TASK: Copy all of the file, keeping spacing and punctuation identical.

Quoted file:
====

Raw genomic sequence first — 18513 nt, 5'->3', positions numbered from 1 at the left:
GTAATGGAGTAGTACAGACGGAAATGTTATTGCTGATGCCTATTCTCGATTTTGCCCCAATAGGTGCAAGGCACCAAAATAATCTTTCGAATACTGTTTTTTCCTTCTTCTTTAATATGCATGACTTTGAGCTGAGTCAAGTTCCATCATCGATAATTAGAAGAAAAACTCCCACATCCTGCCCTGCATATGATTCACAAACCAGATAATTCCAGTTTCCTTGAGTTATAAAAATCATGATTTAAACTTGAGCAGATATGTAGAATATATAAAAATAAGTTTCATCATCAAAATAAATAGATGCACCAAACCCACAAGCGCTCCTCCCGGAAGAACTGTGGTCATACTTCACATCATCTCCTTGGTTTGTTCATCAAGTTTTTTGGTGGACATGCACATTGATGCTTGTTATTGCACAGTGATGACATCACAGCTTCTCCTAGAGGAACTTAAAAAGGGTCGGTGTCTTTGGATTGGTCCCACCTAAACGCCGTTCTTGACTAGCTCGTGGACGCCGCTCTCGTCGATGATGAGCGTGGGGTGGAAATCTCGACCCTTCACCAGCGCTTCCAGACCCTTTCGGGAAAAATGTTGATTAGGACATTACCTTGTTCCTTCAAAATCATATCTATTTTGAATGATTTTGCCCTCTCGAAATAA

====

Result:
Raw genomic sequence first — 18513 nt, 5'->3', positions numbered from 1 at the left:
GTAATGGAGTAGTACAGACGGAAATGTTATTGCTGATGCCTATTCTCGATTTTGCCCCAATAGGTGCAAGGCACCAAAATAATCTTTCGAATACTGTTTTTTCCTTCTTCTTTAATATGCATGACTTTGAGCTGAGTCAAGTTCCATCATCGATAATTAGAAGAAAAACTCCCACATCCTGCCCTGCATATGATTCACAAACCAGATAATTCCAGTTTCCTTGAGTTATAAAAATCATGATTTAAACTTGAGCAGATATGTAGAATATATAAAAATAAGTTTCATCATCAAAATAAATAGATGCACCAAACCCACAAGCGCTCCTCCCGGAAGAACTGTGGTCATACTTCACATCATCTCCTTGGTTTGTTCATCAAGTTTTTTGGTGGACATGCACATTGATGCTTGTTATTGCACAGTGATGACATCACAGCTTCTCCTAGAGGAACTTAAAAAGGGTCGGTGTCTTTGGATTGGTCCCACCTAAACGCCGTTCTTGACTAGCTCGTGGACGCCGCTCTCGTCGATGATGAGCGTGGGGTGGAAATCTCGACCCTTCACCAGCGCTTCCAGACCCTTTCGGGAAAAATGTTGATTAGGACATTACCTTGTTCCTTCAAAATCATATCTATTTTGAATGATTTTGCCCTCTCGAAATAA